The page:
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Cook County Budget Relies on Obamacare to Plug Shortfall

By Ted Cox | October 18, 2012 4:47pm
 Cook County Board President Toni Preckwinkle presents her 2013 executive budget proposal. Her Chief of Staff Kurt Summers is seated to the left.
Cook County Board President Toni Preckwinkle presents her 2013 executive budget proposal. Her Chief of Staff Kurt Summers is seated to the left.
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DNAinfo/Ted Cox

CHICAGO — Can Obamacare help close Cook County's estimated $268 million budget gap? County Board President Toni Preckwinkle thinks so.

Though her 2013 budget includes new tax proposals on cigarettes, guns and ammunition, Preckwinkle said the expansion of health care within the Affordable Care Act was the primary way she would balance the 2013 budget.

"We anticipate that we'll get the waiver in the next couple weeks," Preckwinkle said.

That waiver will produce $99 million in funding, and Preckwinkle said the county had it coming, as the Health and Hospitals System delivered $500 million in uncompensated health care last year.

Preckwinkle has received state permission to pursue a federal waiver allowing the county to enroll 100,000 people early in the Medicaid expansion.

The total budget comes in at $2.949 billion, down $5 million from last year.

Preckwinkle's proposed budget would also add a dollar to the county's $2-a-pack tax on cigarettes, and would impose a tax of a five cents per bullet and $25 per gun sold within Cook County.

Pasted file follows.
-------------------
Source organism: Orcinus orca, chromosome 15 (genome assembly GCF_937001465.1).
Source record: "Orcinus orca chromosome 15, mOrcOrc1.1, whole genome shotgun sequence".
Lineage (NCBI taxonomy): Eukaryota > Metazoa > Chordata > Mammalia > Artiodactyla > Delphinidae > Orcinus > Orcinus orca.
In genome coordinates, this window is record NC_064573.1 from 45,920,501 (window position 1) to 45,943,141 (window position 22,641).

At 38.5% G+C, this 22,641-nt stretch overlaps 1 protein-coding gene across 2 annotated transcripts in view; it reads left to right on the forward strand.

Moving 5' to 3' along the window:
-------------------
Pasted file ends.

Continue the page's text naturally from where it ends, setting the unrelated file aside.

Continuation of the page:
The rationale for both is for buyers to pay for the eventual costs of their products.

"If you choose to smoke," Preckwinkle said, "you should have a hand in paying for the health-care consequences of your decision."

Preckwinkle has justified the "violence tax" on guns and ammo by pointing out that the county shoulders a disproportionate burden for treating gunshot victims at Stroger Hospital. She said the average gunshot victim cost $52,000 to treat, and 72 percent had no health insurance.

But suburban Republicans have complained it taxes legal gun owners for city crime and would only drive those gun owners across county lines to buy guns and ammo. Republican County Commissioner Timothy Schneider has specifically said the Cabela's outlet in his 14th District would likely be driven out of business by the tax.

"I would be astonished if this had the effect of driving gun stores to other counties," Preckwinkle responded.

The budget will also generate an extra $1.3 million through a tax on gambling machines and another $1 million by leasing out the top two floors of the county's Dunne Building at 69 W. Washington.

Preckwinkle trumpeted the final end of the Todd Stroger sales tax imposed by her predecessor — to be fully rolled back with the New Year — and that, while eliminating 452 vacant positions, the budget calls for only 10 layoffs, after her first two budgets required a total of 1,000 layoffs countywide.

She said she had no qualms about basing the budget on Obamacare.

"I expect the president to be re-elected," she said. Asked about Mitt Romney's promise to roll back health-care reform on his first day in office if elected, Preckwinkle replied, "He doesn't understand how the federal government works."